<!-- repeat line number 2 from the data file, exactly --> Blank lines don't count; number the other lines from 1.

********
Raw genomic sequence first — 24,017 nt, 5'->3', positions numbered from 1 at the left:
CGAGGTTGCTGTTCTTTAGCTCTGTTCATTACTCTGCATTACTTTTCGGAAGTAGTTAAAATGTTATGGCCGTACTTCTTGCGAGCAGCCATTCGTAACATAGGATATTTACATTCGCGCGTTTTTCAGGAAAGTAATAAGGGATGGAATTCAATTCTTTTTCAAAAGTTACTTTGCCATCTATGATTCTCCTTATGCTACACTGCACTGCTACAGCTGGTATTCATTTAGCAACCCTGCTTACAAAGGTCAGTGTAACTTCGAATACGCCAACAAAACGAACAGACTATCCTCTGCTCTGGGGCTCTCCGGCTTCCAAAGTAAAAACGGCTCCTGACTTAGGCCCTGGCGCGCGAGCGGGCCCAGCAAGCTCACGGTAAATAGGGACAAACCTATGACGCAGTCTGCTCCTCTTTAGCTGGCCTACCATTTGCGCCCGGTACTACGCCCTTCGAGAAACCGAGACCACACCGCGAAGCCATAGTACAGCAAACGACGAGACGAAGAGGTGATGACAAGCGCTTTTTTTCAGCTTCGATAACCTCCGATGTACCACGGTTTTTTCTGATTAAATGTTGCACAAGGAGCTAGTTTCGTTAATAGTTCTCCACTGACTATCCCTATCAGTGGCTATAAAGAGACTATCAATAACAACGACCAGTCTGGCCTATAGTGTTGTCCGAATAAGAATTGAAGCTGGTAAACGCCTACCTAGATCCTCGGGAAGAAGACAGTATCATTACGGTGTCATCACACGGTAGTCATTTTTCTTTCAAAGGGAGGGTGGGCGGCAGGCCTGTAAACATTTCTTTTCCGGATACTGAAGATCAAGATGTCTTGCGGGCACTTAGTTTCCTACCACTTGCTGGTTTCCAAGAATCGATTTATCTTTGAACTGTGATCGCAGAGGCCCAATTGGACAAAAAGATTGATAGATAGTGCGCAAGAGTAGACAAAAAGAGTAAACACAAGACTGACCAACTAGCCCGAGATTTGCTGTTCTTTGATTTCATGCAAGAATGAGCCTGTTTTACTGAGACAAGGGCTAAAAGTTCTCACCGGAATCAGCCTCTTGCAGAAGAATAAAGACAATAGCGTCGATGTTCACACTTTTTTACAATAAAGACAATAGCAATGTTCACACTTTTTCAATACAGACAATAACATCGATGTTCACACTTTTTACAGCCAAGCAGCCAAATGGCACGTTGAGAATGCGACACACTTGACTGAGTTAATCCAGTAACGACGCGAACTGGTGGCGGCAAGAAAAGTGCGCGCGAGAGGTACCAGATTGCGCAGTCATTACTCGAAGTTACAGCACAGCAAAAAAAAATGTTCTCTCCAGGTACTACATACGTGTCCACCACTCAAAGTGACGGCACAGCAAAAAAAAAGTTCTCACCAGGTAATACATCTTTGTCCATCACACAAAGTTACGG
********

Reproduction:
CGAGGTTGCTGTTCTTTAGCTCTGTTCATTACTCTGCATTACTTTTCGGAAGTAGTTAAAATGTTATGGCCGTACTTCTTGCGAGCAGCCATTCGTAACATAGGATATTTACATTCGCGCGTTTTTCAGGAAAGTAATAAGGGATGGAATTCAATTCTTTTTCAAAAGTTACTTTGCCATCTATGATTCTCCTTATGCTACACTGCACTGCTACAGCTGGTATTCATTTAGCAACCCTGCTTACAAAGGTCAGTGTAACTTCGAATACGCCAACAAAACGAACAGACTATCCTCTGCTCTGGGGCTCTCCGGCTTCCAAAGTAAAAACGGCTCCTGACTTAGGCCCTGGCGCGCGAGCGGGCCCAGCAAGCTCACGGTAAATAGGGACAAACCTATGACGCAGTCTGCTCCTCTTTAGCTGGCCTACCATTTGCGCCCGGTACTACGCCCTTCGAGAAACCGAGACCACACCGCGAAGCCATAGTACAGCAAACGACGAGACGAAGAGGTGATGACAAGCGCTTTTTTTCAGCTTCGATAACCTCCGATGTACCACGGTTTTTTCTGATTAAATGTTGCACAAGGAGCTAGTTTCGTTAATAGTTCTCCACTGACTATCCCTATCAGTGGCTATAAAGAGACTATCAATAACAACGACCAGTCTGGCCTATAGTGTTGTCCGAATAAGAATTGAAGCTGGTAAACGCCTACCTAGATCCTCGGGAAGAAGACAGTATCATTACGGTGTCATCACACGGTAGTCATTTTTCTTTCAAAGGGAGGGTGGGCGGCAGGCCTGTAAACATTTCTTTTCCGGATACTGAAGATCAAGATGTCTTGCGGGCACTTAGTTTCCTACCACTTGCTGGTTTCCAAGAATCGATTTATCTTTGAACTGTGATCGCAGAGGCCCAATTGGACAAAAAGATTGATAGATAGTGCGCAAGAGTAGACAAAAAGAGTAAACACAAGACTGACCAACTAGCCCGAGATTTGCTGTTCTTTGATTTCATGCAAGAATGAGCCTGTTTTACTGAGACAAGGGCTAAAAGTTCTCACCGGAATCAGCCTCTTGCAGAAGAATAAAGACAATAGCGTCGATGTTCACACTTTTTTACAATAAAGACAATAGCAATGTTCACACTTTTTCAATACAGACAATAACATCGATGTTCACACTTTTTACAGCCAAGCAGCCAAATGGCACGTTGAGAATGCGACACACTTGACTGAGTTAATCCAGTAACGACGCGAACTGGTGGCGGCAAGAAAAGTGCGCGCGAGAGGTACCAGATTGCGCAGTCATTACTCGAAGTTACAGCACAGCAAAAAAAAATGTTCTCTCCAGGTACTACATACGTGTCCACCACTCAAAGTGACGGCACAGCAAAAAAAAAGTTCTCACCAGGTAATACATCTTTGTCCATCACACAAAGTTACGG